In addition, WHO led the development of a Fair Allocation Framework that aims to ensure that successful COVID-19 vaccines and treatments are shared equitably across all countries. This framework a key part of the Access to COVID-19 Tools (ACT) Accelerator, a global collaboration to accelerate development, production, and equitable access to COVID-19 tests, treatments, and vaccines. The framework advises that once safe and effective COVID-19 vaccines are authorized for use, all countries should receive doses in proportion to their population size to immunize the highest-priority groups. In the second phase, vaccines would continue to be deployed to all countries so that additional populations can be covered according to national priorities.
WHO’s Strategic Advisory Group of Experts (SAGE) has provided recommendations about which populations within a country should be prioritized first. These include frontline health and care workers at high risk of infection, older adults, and those people at high risk of death because of underlying conditions like heart disease and diabetes. In the second phase of the roll-out, as more doses are produced, vaccines should go to groups less at risk of being infected or of suffering badly.
COVAX aims to provide at least 2 billion vaccine doses by the end of 2021. Although that is not enough for everyone, it may be enough to end the acute stage of the crisis and put the world on the road to ending the pandemic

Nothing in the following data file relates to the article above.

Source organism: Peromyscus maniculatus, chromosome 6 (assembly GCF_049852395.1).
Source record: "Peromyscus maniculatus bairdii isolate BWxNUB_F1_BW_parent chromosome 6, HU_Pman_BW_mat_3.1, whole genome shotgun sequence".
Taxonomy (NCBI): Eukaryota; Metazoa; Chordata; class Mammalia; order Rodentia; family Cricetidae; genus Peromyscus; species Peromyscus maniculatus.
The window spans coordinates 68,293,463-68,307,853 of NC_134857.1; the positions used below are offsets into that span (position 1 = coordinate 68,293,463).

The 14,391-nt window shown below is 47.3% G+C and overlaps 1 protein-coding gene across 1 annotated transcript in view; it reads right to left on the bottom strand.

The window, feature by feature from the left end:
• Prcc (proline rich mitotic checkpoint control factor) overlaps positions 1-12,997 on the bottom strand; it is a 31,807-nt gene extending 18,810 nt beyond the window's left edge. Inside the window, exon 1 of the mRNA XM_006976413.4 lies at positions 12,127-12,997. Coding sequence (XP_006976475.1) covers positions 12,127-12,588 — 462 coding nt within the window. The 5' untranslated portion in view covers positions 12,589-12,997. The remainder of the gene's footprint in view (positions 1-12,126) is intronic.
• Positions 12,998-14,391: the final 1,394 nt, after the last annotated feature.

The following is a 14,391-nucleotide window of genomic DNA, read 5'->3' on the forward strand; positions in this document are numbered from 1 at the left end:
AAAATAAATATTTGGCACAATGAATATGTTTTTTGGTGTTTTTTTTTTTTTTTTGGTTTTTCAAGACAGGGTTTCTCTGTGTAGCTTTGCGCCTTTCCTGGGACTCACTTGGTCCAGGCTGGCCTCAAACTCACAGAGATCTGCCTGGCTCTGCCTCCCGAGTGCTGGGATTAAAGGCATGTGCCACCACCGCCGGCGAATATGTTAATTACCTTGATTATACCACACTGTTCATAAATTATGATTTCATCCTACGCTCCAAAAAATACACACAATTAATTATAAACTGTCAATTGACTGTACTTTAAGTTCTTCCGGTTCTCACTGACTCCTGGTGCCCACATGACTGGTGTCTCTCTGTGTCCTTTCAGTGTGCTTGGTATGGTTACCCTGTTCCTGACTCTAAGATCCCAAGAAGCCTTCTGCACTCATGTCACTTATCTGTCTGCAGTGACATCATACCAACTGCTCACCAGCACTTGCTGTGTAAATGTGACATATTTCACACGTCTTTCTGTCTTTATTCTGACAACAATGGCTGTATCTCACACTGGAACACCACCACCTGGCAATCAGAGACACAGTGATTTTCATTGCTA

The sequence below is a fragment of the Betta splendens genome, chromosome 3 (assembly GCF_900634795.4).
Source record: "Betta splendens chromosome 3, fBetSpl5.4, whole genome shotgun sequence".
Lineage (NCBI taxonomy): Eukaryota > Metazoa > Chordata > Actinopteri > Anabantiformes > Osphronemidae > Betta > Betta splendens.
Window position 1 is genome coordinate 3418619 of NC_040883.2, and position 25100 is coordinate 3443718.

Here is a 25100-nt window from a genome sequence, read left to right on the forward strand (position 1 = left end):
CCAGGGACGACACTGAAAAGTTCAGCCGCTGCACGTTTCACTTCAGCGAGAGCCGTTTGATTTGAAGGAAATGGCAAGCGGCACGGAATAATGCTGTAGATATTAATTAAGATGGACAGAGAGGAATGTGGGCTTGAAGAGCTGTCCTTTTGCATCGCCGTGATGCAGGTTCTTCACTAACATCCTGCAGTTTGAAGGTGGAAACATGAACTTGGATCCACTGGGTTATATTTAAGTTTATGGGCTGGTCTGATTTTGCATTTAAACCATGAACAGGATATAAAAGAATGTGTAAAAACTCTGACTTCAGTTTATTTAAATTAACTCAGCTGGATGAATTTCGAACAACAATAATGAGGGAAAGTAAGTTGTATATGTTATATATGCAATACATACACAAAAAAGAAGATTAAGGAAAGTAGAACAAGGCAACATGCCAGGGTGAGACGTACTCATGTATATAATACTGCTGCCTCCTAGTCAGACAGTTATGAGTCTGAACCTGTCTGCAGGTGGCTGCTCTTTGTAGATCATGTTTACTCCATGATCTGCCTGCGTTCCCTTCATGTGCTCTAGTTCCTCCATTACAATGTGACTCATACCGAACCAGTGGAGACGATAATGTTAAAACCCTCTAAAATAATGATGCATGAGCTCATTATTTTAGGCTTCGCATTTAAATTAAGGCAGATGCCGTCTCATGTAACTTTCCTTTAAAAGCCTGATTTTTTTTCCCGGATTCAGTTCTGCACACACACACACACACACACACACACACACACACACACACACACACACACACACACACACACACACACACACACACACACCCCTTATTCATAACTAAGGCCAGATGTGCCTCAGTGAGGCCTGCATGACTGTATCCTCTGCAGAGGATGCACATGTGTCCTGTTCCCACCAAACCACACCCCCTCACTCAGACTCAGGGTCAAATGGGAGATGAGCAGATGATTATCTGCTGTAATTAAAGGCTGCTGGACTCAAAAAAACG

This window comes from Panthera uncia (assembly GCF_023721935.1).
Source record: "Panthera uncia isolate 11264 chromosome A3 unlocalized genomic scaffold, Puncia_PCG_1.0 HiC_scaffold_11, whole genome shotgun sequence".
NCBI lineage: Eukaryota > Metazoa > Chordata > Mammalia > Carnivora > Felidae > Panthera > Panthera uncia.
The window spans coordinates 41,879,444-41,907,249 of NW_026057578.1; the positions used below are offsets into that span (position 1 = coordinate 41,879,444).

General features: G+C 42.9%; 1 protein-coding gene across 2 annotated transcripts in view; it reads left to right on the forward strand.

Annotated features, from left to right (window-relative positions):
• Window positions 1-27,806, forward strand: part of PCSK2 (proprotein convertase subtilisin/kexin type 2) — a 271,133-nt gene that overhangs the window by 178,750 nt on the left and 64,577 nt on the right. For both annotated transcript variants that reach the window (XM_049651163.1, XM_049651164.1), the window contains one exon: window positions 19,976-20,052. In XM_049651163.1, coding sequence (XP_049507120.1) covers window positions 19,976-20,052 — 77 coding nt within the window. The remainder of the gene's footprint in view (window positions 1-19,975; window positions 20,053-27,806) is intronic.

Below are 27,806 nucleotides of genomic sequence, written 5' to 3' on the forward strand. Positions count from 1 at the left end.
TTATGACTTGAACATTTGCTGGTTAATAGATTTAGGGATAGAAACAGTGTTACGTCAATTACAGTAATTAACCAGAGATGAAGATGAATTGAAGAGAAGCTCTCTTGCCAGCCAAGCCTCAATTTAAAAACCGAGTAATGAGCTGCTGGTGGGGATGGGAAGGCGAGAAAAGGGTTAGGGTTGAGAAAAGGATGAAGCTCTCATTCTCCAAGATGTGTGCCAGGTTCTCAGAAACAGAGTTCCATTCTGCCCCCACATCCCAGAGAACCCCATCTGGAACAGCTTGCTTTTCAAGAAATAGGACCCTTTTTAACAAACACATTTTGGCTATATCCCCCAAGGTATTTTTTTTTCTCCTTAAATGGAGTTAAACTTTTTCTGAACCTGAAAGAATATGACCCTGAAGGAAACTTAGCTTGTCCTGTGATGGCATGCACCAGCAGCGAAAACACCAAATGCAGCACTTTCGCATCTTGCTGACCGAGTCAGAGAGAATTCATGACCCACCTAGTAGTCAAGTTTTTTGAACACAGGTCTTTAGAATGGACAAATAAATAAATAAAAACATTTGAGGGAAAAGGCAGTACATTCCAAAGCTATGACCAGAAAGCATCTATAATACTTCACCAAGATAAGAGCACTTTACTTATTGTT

Along with accelerating COVID-19 vaccine research and helping scale up manufacturing capacity, WHO is working in close partnership with countries, regional colleagues, and other partners to develop needed policies, strengthen regulatory capacity, training courses, and guide countries in all the needed preparations for a programme to deliver COVID-19 vaccines.
WHO is developing detailed technical guidance and adaptable planning tools and templates to help countries plan for COVID-19 vaccines considering the many aspects of readiness that need to be put in place. These areas include planning and implementation, data and monitoring, supply and logistics, and acceptance and demand. To support initial preparations, a vaccine introduction readiness assessment tool (VIRAT) has also been developed and disseminated. Countries can use this tool to determine what components of readiness are complete and what components need further preparation.
This will help ensure that COVID-19 vaccines reach those in need as soon as they are available. What is most needed now is for every country to develop a National Deployment and Introduction Plan for COVID-19 vaccines. Having one plan in the country, that comprehensively describes all elements of the country approach to COVID-19 vaccine will be crucial for a coordinated effort. Guidance on developing that plan is available from WHO, including all elements that a country needs to consider.